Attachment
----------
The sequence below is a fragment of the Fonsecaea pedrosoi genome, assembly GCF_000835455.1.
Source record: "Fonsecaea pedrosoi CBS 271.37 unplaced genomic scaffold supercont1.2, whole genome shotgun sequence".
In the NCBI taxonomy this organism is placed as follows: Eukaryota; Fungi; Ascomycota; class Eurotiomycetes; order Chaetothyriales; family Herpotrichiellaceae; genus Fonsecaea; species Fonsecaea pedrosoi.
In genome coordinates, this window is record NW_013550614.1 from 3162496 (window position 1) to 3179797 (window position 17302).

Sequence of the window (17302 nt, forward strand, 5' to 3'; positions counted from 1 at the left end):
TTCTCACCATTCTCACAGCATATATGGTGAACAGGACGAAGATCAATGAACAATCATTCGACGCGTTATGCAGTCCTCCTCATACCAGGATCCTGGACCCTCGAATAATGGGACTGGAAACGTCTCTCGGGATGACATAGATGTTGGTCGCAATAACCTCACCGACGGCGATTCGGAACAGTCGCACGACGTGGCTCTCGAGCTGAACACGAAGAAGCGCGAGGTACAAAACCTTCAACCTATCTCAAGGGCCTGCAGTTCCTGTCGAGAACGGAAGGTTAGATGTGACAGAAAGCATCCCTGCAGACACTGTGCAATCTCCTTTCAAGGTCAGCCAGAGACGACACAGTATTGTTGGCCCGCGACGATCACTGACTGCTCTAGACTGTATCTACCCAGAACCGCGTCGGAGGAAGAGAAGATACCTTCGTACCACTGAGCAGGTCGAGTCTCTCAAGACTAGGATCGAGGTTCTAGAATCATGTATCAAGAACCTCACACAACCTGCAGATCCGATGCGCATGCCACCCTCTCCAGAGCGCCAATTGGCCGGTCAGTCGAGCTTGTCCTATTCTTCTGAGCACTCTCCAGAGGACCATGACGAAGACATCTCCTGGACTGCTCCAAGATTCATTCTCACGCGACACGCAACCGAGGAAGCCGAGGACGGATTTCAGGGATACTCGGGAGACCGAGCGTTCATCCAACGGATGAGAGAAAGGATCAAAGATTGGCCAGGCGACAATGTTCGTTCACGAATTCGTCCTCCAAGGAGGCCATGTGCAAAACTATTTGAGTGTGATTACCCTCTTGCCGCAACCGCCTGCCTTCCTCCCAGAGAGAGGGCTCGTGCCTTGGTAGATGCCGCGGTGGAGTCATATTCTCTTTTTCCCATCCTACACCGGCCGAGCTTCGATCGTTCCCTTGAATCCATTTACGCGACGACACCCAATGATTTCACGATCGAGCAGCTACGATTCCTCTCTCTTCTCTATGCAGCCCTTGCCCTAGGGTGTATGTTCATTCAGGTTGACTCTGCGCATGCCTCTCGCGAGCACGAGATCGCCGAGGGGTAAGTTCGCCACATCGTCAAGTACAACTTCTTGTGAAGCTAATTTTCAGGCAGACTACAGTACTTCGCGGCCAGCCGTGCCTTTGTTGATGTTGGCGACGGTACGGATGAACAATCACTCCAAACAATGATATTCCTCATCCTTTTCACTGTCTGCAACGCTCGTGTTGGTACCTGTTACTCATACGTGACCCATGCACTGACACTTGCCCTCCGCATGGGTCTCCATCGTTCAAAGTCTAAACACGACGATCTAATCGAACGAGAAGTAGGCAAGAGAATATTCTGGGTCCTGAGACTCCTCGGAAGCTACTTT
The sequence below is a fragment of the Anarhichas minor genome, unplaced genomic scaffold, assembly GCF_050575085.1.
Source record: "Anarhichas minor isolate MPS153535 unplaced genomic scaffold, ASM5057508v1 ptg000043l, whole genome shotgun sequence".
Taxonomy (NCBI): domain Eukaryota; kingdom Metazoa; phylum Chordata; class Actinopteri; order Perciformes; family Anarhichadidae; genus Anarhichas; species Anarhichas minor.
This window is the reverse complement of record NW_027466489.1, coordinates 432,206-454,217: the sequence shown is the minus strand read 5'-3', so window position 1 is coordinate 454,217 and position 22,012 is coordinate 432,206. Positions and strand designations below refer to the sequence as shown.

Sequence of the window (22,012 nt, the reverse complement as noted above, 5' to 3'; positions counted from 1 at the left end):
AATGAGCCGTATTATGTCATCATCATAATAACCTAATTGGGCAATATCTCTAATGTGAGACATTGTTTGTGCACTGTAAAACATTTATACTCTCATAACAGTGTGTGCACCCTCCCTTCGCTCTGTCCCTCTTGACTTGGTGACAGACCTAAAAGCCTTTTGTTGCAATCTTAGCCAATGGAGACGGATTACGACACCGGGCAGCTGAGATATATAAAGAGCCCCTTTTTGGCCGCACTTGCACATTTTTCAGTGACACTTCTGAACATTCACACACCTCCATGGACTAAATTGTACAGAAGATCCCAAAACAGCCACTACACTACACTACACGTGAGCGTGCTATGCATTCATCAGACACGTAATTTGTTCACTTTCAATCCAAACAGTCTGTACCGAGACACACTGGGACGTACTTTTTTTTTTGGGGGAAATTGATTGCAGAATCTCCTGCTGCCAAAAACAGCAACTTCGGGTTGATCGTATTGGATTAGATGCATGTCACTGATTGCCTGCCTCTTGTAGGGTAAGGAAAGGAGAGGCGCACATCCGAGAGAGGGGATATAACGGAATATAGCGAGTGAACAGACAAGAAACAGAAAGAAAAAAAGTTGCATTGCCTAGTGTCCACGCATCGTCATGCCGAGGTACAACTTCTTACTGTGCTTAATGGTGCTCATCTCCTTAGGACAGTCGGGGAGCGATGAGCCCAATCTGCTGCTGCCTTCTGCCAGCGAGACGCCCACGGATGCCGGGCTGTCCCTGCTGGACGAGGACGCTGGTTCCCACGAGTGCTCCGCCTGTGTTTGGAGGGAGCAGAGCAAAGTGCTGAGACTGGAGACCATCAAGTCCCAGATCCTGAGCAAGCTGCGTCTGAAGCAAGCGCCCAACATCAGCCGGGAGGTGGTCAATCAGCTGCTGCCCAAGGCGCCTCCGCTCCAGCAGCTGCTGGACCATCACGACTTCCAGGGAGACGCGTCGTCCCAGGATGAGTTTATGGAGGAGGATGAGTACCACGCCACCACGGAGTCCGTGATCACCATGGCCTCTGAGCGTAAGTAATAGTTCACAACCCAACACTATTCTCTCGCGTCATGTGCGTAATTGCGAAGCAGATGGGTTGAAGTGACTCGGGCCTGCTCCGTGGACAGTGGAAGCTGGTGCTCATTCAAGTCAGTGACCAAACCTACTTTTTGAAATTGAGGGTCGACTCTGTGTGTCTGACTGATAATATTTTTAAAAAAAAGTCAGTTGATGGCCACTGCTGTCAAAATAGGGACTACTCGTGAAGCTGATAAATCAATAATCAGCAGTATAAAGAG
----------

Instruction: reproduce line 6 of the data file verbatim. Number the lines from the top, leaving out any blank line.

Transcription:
TTCTCACCATTCTCACAGCATATATGGTGAACAGGACGAAGATCAATGAACAATCATTCGACGCGTTATGCAGTCCTCCTCATACCAGGATCCTGGACCCTCGAATAATGGGACTGGAAACGTCTCTCGGGATGACATAGATGTTGGTCGCAATAACCTCACCGACGGCGATTCGGAACAGTCGCACGACGTGGCTCTCGAGCTGAACACGAAGAAGCGCGAGGTACAAAACCTTCAACCTATCTCAAGGGCCTGCAGTTCCTGTCGAGAACGGAAGGTTAGATGTGACAGAAAGCATCCCTGCAGACACTGTGCAATCTCCTTTCAAGGTCAGCCAGAGACGACACAGTATTGTTGGCCCGCGACGATCACTGACTGCTCTAGACTGTATCTACCCAGAACCGCGTCGGAGGAAGAGAAGATACCTTCGTACCACTGAGCAGGTCGAGTCTCTCAAGACTAGGATCGAGGTTCTAGAATCATGTATCAAGAACCTCACACAACCTGCAGATCCGATGCGCATGCCACCCTCTCCAGAGCGCCAATTGGCCGGTCAGTCGAGCTTGTCCTATTCTTCTGAGCACTCTCCAGAGGACCATGACGAAGACATCTCCTGGACTGCTCCAAGATTCATTCTCACGCGACACGCAACCGAGGAAGCCGAGGACGGATTTCAGGGATACTCGGGAGACCGAGCGTTCATCCAACGGATGAGAGAAAGGATCAAAGATTGGCCAGGCGACAATGTTCGTTCACGAATTCGTCCTCCAAGGAGGCCATGTGCAAAACTATTTGAGTGTGATTACCCTCTTGCCGCAACCGCCTGCCTTCCTCCCAGAGAGAGGGCTCGTGCCTTGGTAGATGCCGCGGTGGAGTCATATTCTCTTTTTCCCATCCTACACCGGCCGAGCTTCGATCGTTCCCTTGAATCCATTTACGCGACGACACCCAATGATTTCACGATCGAGCAGCTACGATTCCTCTCTCTTCTCTATGCAGCCCTTGCCCTAGGGTGTATGTTCATTCAGGTTGACTCTGCGCATGCCTCTCGCGAGCACGAGATCGCCGAGGGGTAAGTTCGCCACATCGTCAAGTACAACTTCTTGTGAAGCTAATTTTCAGGCAGACTACAGTACTTCGCGGCCAGCCGTGCCTTTGTTGATGTTGGCGACGGTACGGATGAACAATCACTCCAAACAATGATATTCCTCATCCTTTTCACTGTCTGCAACGCTCGTGTTGGTACCTGTTACTCATACGTGACCCATGCACTGACACTTGCCCTCCGCATGGGTCTCCATCGTTCAAAGTCTAAACACGACGATCTAATCGAACGAGAAGTAGGCAAGAGAATATTCTGGGTCCTGAGACTCCTCGGAAGCTACTTT